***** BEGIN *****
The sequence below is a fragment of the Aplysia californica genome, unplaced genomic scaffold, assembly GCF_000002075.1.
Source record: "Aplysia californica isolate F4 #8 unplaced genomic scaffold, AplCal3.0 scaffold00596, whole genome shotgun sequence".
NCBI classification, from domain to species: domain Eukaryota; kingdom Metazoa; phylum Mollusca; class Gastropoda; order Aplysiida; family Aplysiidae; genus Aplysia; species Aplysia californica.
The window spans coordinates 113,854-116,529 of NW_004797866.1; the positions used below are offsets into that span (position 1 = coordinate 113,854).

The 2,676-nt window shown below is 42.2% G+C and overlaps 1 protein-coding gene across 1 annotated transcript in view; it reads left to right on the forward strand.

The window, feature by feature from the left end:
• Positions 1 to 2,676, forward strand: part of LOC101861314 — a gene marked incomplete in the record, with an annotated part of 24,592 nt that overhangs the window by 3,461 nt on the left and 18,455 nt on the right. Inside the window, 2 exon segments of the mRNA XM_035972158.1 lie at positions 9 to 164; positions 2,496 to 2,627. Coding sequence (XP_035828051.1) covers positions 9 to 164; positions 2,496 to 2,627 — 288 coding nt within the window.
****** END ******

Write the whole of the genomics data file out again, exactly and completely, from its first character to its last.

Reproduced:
The sequence below is a fragment of the Aplysia californica genome, unplaced genomic scaffold, assembly GCF_000002075.1.
Source record: "Aplysia californica isolate F4 #8 unplaced genomic scaffold, AplCal3.0 scaffold00596, whole genome shotgun sequence".
NCBI classification, from domain to species: domain Eukaryota; kingdom Metazoa; phylum Mollusca; class Gastropoda; order Aplysiida; family Aplysiidae; genus Aplysia; species Aplysia californica.
The window spans coordinates 113,854-116,529 of NW_004797866.1; the positions used below are offsets into that span (position 1 = coordinate 113,854).

The 2,676-nt window shown below is 42.2% G+C and overlaps 1 protein-coding gene across 1 annotated transcript in view; it reads left to right on the forward strand.

The window, feature by feature from the left end:
• Positions 1 to 2,676, forward strand: part of LOC101861314 — a gene marked incomplete in the record, with an annotated part of 24,592 nt that overhangs the window by 3,461 nt on the left and 18,455 nt on the right. Inside the window, 2 exon segments of the mRNA XM_035972158.1 lie at positions 9 to 164; positions 2,496 to 2,627. Coding sequence (XP_035828051.1) covers positions 9 to 164; positions 2,496 to 2,627 — 288 coding nt within the window.